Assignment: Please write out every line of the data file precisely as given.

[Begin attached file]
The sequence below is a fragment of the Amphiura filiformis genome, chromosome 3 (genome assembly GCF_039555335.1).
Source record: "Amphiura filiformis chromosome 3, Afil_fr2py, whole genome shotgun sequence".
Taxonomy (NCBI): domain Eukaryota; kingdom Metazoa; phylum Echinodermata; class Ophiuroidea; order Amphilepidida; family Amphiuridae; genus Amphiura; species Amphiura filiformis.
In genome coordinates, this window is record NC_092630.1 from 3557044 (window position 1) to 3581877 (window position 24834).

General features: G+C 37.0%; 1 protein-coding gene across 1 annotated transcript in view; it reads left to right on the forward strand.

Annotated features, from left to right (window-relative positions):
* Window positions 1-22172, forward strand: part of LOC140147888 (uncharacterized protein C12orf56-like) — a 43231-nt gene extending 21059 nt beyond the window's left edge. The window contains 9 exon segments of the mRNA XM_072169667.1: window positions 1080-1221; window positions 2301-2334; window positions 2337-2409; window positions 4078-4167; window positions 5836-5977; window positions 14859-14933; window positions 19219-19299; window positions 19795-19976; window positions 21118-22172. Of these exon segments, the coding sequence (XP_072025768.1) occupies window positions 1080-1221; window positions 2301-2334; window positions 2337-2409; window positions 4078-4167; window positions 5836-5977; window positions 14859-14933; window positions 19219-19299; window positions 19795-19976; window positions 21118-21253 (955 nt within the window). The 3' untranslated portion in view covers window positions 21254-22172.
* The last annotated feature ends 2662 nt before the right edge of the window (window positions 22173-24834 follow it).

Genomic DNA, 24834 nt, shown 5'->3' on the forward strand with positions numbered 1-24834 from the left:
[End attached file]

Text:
The sequence below is a fragment of the Amphiura filiformis genome, chromosome 3 (genome assembly GCF_039555335.1).
Source record: "Amphiura filiformis chromosome 3, Afil_fr2py, whole genome shotgun sequence".
Taxonomy (NCBI): domain Eukaryota; kingdom Metazoa; phylum Echinodermata; class Ophiuroidea; order Amphilepidida; family Amphiuridae; genus Amphiura; species Amphiura filiformis.
In genome coordinates, this window is record NC_092630.1 from 3557044 (window position 1) to 3581877 (window position 24834).

General features: G+C 37.0%; 1 protein-coding gene across 1 annotated transcript in view; it reads left to right on the forward strand.

Annotated features, from left to right (window-relative positions):
* Window positions 1-22172, forward strand: part of LOC140147888 (uncharacterized protein C12orf56-like) — a 43231-nt gene extending 21059 nt beyond the window's left edge. The window contains 9 exon segments of the mRNA XM_072169667.1: window positions 1080-1221; window positions 2301-2334; window positions 2337-2409; window positions 4078-4167; window positions 5836-5977; window positions 14859-14933; window positions 19219-19299; window positions 19795-19976; window positions 21118-22172. Of these exon segments, the coding sequence (XP_072025768.1) occupies window positions 1080-1221; window positions 2301-2334; window positions 2337-2409; window positions 4078-4167; window positions 5836-5977; window positions 14859-14933; window positions 19219-19299; window positions 19795-19976; window positions 21118-21253 (955 nt within the window). The 3' untranslated portion in view covers window positions 21254-22172.
* The last annotated feature ends 2662 nt before the right edge of the window (window positions 22173-24834 follow it).

Genomic DNA, 24834 nt, shown 5'->3' on the forward strand with positions numbered 1-24834 from the left: